THEY’VE captured the hearts and minds of readers all over the world, selling millions upon millions of copies as well as being transformed into a hugely popular blockbuster franchise.
And how time has flown for today marks no less than the 20th anniversary of the publication of J K Rowling’s landmark first novel – Harry Potter and the Philosopher’s Stone.
From Little Whinging all the way to Hogsmeade, the books whisk readers away to a host of varied and exciting destinations but let’s not forget where it all came to life – here in Edinburgh.
So in honour of this special occasion, we’ve taken a look at some of the close ties between the boy wizard, his creator and the Capital...
1. Nicolson’s Cafe (now Spoon)
While Nicolson’s Cafe no longer exists, its first floor space on Nicolson Street is now occupied by the cafe Spoon. Rowling wrote part of the first novel at Nicolson’s Cafe, which she visited on a number of occasions with her then baby daughter Jessica.
2. Greyfriars Kirkyard
Just a stone’s throw from The Elephant House cafe, it is thought names on some of the graveyard’s stones – which include Thomas Riddell, William McGonagall and Elizabeth Moodie – could have provided inspiration for some of the characters in the books.
3. The City Chambers quadrangle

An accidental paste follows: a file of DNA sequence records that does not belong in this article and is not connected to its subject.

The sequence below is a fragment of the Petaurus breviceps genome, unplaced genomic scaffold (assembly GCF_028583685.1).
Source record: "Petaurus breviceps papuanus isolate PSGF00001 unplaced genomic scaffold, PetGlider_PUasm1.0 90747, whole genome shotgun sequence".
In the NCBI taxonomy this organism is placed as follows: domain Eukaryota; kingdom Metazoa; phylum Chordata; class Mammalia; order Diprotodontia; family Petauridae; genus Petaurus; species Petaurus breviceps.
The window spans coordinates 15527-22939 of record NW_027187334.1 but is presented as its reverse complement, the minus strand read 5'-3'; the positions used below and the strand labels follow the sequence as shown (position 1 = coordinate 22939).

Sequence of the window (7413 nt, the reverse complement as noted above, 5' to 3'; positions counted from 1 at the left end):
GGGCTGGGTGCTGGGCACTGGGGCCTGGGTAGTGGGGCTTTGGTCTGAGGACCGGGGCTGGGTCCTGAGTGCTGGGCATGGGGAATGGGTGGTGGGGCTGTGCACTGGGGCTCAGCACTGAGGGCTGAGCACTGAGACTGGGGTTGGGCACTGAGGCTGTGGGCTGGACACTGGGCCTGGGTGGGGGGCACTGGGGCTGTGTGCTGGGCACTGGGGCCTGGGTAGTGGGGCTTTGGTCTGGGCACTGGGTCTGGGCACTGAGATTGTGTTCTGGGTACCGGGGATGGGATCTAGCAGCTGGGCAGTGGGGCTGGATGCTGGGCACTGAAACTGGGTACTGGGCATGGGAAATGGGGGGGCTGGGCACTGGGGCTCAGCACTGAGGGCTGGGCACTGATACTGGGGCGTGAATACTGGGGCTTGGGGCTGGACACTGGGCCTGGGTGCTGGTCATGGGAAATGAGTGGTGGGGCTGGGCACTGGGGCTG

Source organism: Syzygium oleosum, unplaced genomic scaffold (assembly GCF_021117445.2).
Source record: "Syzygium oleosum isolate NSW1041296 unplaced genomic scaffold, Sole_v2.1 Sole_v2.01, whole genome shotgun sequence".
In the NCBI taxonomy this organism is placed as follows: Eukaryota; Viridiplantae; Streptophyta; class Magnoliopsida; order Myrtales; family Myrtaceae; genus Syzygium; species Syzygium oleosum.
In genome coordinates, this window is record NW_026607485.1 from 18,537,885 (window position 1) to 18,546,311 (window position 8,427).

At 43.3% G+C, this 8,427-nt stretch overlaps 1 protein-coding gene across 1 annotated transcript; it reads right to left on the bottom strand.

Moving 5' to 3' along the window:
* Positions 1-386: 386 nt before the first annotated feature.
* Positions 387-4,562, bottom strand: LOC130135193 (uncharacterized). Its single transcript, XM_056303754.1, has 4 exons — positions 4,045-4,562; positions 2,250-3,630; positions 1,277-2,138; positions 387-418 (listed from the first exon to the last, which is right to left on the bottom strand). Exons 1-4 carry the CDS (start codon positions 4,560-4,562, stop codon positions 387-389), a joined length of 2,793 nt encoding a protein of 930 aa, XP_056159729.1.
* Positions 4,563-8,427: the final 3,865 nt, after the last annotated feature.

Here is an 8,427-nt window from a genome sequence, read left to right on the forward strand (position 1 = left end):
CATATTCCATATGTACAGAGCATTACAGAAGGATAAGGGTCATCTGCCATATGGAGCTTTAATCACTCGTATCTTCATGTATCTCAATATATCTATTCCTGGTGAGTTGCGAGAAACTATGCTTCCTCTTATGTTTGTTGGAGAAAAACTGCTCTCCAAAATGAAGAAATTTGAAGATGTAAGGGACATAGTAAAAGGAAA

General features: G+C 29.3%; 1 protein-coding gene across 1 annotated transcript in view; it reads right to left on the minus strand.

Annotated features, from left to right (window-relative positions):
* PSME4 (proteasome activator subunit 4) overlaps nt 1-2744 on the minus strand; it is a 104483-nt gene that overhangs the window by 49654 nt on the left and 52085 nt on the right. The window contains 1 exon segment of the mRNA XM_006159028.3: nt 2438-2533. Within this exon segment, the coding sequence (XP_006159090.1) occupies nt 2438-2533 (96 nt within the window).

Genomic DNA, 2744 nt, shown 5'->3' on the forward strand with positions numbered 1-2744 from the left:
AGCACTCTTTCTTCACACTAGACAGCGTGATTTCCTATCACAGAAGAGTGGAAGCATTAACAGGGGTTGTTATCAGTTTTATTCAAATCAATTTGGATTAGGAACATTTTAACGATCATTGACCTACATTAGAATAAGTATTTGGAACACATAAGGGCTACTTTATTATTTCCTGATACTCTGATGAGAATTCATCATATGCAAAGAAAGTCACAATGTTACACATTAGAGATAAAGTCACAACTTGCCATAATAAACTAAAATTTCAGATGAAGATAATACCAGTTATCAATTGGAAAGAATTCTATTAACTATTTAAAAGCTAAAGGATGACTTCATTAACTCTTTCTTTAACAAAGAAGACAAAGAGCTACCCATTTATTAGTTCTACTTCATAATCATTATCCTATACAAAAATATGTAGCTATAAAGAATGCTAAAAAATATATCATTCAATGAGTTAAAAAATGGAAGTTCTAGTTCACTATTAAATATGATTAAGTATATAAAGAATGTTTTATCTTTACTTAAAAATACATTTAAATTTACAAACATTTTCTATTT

Not one which might immediately spring to mind, but the home of Edinburgh’s city council also plays host to a cast of Rowling’s handprints. It comes after the author was awarded the Edinburgh Award in 2008.
4. South Lorne Place
Rowling has lived at a number of locations in Edinburgh over the years. Streets in which she lived are reported to include Gardner’s Crescent, South Lorne Place and Hazelbank Terrace. Having moved to a mansion in the Merchiston area with her family in 2009, she now lives in Barnton.
5. Edinburgh Zoo
You won’t find any nifflers or erumpents here, but magizoology did find its way in last year as the popular attraction laid on special screenings of Fantastic Beasts and Where To Find Them.
6. Elephant House cafe
While its claim of being the ‘birthplace’ of Harry Potter is a bit of stretch – Rowling actually thought up the series on a train – she did visit the cafe to write on occasion. Regardless, it’s now a popular stop-off for Potter fans on their visits to the Capital – and let’s just say, don’t forget to visit the loos.
7. Victoria Street and Candlemaker Row
Both popular on the tourist trail, visitors flock to both these streets to take a peek in their unique array of shops and to enjoy their cobbled charms. It is thought – although it has never been confirmed – that they served as inspiration for the wizarding equivalent of Diagon Alley.
8. Edinburgh College of Art
A link to the films rather than the books, Edinburgh College of Art was the training ground of prosthetics designer Rachel MacLean. As well as her work for the film franchise, MacLean also represented Scotland at the 57th Venice Biennale.
9. Edinburgh International Book Festival